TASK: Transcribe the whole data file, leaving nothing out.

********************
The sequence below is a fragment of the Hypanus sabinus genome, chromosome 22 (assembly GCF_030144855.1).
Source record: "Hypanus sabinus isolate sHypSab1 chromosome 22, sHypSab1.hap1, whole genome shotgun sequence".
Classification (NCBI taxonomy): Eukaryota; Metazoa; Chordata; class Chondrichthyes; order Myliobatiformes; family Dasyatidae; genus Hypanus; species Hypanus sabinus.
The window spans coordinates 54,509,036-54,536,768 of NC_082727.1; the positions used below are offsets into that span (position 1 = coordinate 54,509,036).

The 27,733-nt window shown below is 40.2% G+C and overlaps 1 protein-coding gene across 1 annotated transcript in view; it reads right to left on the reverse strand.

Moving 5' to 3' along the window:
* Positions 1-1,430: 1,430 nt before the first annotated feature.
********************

The sequence below is a fragment of the Hypanus sabinus genome, chromosome 22 (assembly GCF_030144855.1).
Source record: "Hypanus sabinus isolate sHypSab1 chromosome 22, sHypSab1.hap1, whole genome shotgun sequence".
Classification (NCBI taxonomy): Eukaryota; Metazoa; Chordata; class Chondrichthyes; order Myliobatiformes; family Dasyatidae; genus Hypanus; species Hypanus sabinus.
The window spans coordinates 54,509,036-54,536,768 of NC_082727.1; the positions used below are offsets into that span (position 1 = coordinate 54,509,036).

The 27,733-nt window shown below is 40.2% G+C and overlaps 1 protein-coding gene across 1 annotated transcript in view; it reads right to left on the reverse strand.

Moving 5' to 3' along the window:
* Positions 1-1,430: 1,430 nt before the first annotated feature.